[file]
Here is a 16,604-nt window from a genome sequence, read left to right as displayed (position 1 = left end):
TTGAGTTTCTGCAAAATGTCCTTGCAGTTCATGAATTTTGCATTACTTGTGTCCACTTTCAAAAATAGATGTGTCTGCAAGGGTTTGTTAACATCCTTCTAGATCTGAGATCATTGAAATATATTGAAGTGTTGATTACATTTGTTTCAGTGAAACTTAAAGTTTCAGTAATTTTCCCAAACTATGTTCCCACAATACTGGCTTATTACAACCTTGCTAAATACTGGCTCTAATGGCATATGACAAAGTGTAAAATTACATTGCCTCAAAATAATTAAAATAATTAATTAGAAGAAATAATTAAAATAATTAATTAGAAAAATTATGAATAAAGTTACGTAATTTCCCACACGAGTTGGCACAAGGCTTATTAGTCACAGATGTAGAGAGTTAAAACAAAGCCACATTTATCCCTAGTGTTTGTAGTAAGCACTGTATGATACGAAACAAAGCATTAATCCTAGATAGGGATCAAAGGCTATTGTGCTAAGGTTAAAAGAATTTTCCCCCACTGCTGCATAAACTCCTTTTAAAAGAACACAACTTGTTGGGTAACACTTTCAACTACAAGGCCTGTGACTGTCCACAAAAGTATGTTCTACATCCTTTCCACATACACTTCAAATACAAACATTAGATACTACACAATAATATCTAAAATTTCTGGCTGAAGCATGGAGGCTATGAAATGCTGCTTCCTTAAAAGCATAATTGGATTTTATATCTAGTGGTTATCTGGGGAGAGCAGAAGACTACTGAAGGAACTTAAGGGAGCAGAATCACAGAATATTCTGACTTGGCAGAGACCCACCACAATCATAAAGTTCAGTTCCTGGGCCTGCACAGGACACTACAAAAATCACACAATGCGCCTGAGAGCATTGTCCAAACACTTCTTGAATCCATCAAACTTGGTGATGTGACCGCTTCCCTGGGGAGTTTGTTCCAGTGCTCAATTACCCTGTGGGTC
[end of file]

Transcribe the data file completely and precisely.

Here is a 16,604-nt window from a genome sequence, read left to right as displayed (position 1 = left end):
TTGAGTTTCTGCAAAATGTCCTTGCAGTTCATGAATTTTGCATTACTTGTGTCCACTTTCAAAAATAGATGTGTCTGCAAGGGTTTGTTAACATCCTTCTAGATCTGAGATCATTGAAATATATTGAAGTGTTGATTACATTTGTTTCAGTGAAACTTAAAGTTTCAGTAATTTTCCCAAACTATGTTCCCACAATACTGGCTTATTACAACCTTGCTAAATACTGGCTCTAATGGCATATGACAAAGTGTAAAATTACATTGCCTCAAAATAATTAAAATAATTAATTAGAAGAAATAATTAAAATAATTAATTAGAAAAATTATGAATAAAGTTACGTAATTTCCCACACGAGTTGGCACAAGGCTTATTAGTCACAGATGTAGAGAGTTAAAACAAAGCCACATTTATCCCTAGTGTTTGTAGTAAGCACTGTATGATACGAAACAAAGCATTAATCCTAGATAGGGATCAAAGGCTATTGTGCTAAGGTTAAAAGAATTTTCCCCCACTGCTGCATAAACTCCTTTTAAAAGAACACAACTTGTTGGGTAACACTTTCAACTACAAGGCCTGTGACTGTCCACAAAAGTATGTTCTACATCCTTTCCACATACACTTCAAATACAAACATTAGATACTACACAATAATATCTAAAATTTCTGGCTGAAGCATGGAGGCTATGAAATGCTGCTTCCTTAAAAGCATAATTGGATTTTATATCTAGTGGTTATCTGGGGAGAGCAGAAGACTACTGAAGGAACTTAAGGGAGCAGAATCACAGAATATTCTGACTTGGCAGAGACCCACCACAATCATAAAGTTCAGTTCCTGGGCCTGCACAGGACACTACAAAAATCACACAATGCGCCTGAGAGCATTGTCCAAACACTTCTTGAATCCATCAAACTTGGTGATGTGACCGCTTCCCTGGGGAGTTTGTTCCAGTGCTCAATTACCCTGTGGGTC